Data acquisition systems are, at the most basic level, systems designed to collect data on a particular aspect of a physical process. Though long used in both industrial and scientific contexts, a growing number of hobbyists and semi-professional users are now recognizing the advantages of data acquisition.
Temperature data acquisition systems may be regarded as a sub set of generalized data acquisition systems. Temperature is often one of the most critical variables in any system, whether one used for industrial production or in specialized applications such as racing vehicles.
In addition, collecting data on the temperature of a system is often a critical safety requirement. If your equipment runs at its optimum only within a very narrow temperature range, or can be damaged by excessive heat or cold, you need to ensure that the data you are collecting on this variable is accurate and reliable.
There are several things to consider when setting up a data acquisition system for temperature, as there are with any kind of data acquisition system.
For more information on temperature data acquisition please take a look at our Nyquist and other DAQ Products.
Primarily, three factors need to be thought out:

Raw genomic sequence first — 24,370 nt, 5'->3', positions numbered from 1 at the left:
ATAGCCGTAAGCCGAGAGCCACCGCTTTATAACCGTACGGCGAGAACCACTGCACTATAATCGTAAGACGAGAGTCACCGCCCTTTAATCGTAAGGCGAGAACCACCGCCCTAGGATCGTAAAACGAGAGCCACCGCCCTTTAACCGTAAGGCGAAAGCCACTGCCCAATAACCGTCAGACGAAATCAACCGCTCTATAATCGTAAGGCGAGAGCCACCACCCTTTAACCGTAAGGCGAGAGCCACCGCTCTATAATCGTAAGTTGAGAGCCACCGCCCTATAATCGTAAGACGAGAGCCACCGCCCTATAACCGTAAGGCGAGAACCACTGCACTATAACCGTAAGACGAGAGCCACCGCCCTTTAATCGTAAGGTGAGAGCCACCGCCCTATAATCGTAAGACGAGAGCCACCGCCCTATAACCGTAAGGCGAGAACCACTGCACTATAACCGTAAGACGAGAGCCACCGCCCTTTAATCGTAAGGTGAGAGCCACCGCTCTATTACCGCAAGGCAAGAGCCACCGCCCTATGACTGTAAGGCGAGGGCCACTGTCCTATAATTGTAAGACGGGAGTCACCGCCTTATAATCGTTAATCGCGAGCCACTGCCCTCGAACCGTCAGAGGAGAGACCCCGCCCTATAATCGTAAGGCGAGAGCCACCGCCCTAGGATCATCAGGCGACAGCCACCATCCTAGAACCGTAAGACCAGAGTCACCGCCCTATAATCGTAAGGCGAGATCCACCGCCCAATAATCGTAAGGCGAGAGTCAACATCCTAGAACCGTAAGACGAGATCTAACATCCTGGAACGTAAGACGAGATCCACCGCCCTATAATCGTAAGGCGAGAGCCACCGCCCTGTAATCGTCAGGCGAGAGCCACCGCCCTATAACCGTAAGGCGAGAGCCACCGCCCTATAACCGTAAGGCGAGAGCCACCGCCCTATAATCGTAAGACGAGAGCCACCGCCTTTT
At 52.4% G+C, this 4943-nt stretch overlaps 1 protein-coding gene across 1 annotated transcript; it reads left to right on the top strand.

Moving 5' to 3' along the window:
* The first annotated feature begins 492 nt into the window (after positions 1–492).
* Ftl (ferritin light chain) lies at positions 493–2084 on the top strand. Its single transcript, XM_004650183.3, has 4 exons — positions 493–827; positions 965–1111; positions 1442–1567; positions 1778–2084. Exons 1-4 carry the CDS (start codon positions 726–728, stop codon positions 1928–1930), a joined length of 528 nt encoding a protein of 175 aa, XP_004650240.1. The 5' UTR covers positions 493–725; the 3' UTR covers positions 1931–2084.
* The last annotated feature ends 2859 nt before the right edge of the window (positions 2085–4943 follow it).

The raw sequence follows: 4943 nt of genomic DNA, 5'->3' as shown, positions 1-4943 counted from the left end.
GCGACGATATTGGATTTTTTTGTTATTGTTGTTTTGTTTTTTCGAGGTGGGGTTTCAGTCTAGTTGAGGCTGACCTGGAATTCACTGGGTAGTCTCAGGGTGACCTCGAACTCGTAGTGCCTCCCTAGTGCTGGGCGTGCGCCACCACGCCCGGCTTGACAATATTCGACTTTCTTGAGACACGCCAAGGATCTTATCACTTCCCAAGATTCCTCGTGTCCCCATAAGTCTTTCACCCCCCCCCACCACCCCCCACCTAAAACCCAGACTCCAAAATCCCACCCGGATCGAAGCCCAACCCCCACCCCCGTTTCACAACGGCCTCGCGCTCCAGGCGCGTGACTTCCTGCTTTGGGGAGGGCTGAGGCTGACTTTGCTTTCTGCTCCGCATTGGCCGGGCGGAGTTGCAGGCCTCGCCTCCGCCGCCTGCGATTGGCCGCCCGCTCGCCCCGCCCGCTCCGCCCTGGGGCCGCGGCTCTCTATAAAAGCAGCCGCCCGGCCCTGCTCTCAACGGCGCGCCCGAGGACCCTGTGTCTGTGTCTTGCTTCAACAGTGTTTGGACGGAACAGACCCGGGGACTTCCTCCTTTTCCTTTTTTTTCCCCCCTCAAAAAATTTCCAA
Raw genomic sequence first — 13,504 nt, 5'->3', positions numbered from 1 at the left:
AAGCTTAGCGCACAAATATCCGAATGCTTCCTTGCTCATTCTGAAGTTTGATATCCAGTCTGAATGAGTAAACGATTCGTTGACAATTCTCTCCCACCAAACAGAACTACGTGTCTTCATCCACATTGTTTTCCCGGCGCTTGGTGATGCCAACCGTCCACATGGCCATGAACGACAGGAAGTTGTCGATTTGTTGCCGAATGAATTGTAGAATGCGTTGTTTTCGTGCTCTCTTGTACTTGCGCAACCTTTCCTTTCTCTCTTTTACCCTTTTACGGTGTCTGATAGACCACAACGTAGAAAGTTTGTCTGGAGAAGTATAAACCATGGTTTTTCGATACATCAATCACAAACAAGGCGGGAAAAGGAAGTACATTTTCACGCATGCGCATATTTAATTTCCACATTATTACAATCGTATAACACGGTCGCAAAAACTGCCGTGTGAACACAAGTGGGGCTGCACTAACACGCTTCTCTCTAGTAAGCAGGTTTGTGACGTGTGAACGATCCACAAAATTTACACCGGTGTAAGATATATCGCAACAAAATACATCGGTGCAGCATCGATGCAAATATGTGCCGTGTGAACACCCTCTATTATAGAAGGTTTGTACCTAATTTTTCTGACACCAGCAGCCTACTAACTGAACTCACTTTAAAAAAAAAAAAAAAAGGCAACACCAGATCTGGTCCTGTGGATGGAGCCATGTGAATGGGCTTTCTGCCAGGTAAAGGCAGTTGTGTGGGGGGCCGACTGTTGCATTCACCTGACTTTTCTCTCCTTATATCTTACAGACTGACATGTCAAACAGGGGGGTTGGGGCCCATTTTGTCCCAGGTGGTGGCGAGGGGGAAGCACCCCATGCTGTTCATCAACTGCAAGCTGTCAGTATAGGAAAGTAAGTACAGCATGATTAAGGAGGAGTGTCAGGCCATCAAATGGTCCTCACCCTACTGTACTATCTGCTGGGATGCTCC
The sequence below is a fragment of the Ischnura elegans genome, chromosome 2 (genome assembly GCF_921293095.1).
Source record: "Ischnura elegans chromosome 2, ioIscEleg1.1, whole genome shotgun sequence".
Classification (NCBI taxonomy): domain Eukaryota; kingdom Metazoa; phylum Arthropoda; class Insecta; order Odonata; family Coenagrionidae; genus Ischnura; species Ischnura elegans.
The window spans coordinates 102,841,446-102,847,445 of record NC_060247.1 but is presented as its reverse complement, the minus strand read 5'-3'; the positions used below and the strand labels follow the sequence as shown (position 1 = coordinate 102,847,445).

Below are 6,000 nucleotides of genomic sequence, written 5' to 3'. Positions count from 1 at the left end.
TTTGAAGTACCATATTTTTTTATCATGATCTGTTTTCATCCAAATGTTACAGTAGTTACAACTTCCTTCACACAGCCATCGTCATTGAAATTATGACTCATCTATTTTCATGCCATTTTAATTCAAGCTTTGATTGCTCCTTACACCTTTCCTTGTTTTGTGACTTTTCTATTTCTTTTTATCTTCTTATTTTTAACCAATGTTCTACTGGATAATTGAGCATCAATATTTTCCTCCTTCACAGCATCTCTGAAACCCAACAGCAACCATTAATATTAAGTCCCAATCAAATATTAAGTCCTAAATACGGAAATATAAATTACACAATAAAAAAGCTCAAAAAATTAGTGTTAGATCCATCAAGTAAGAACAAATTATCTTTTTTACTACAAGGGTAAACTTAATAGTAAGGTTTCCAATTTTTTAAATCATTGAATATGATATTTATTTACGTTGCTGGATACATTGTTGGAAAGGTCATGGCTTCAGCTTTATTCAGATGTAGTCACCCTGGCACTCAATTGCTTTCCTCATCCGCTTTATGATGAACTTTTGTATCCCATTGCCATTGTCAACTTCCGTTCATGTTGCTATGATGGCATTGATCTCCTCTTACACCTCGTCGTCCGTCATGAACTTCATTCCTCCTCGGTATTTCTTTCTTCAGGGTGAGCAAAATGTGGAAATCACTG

Perhaps the most critical part of your temperature data acquisition system are the sensors – the devices you will use to measure temperature. Unfortunately, it is very difficult to recommend sensors here, simply because the range of temperatures your equipment works within may be significantly different depending on the type of system you run.
To state the obvious, however, make sure that your sensors are able to deal with the expected (or even unexpected) temperatures produced by your system – a sensor freezing or overheating, and then giving inaccurate readings, is a sure way to damage your equipment.
The signal produced by your sensors must then be fed to a device that is able to aggregate and store the temperature data produced. In days past, the most common way in which this was done was by having dedicated Integrated Data Loggers in each piece of machinery. Then came DAQ cards, which represented an advance, but still required dedicated workstations to be set up for each part of the system being monitored.
Nowadays, a good approach is to go for a portable data acquisition system. These are normally stand-alone units, able to run under their own power and to upload data via a wireless network. This is especially useful when the system being studied is inherently mobile, or operates in a hazardous environment.
Once temperature data has been collected, it must be fed to a central location and analysed. Whilst in the past this was typically done through bespoke software, which required technicians to know a number of programming languages, today there are better approaches.
Many of the portable data acquisition systems mentioned above come equipped with dedicated analysis software which requires no specialist knowledge to implement and use. This is especially useful for amateur or semi-professional users, giving them access to powerful temperature analysis tools that were previously the sole domain of highly trained engineers.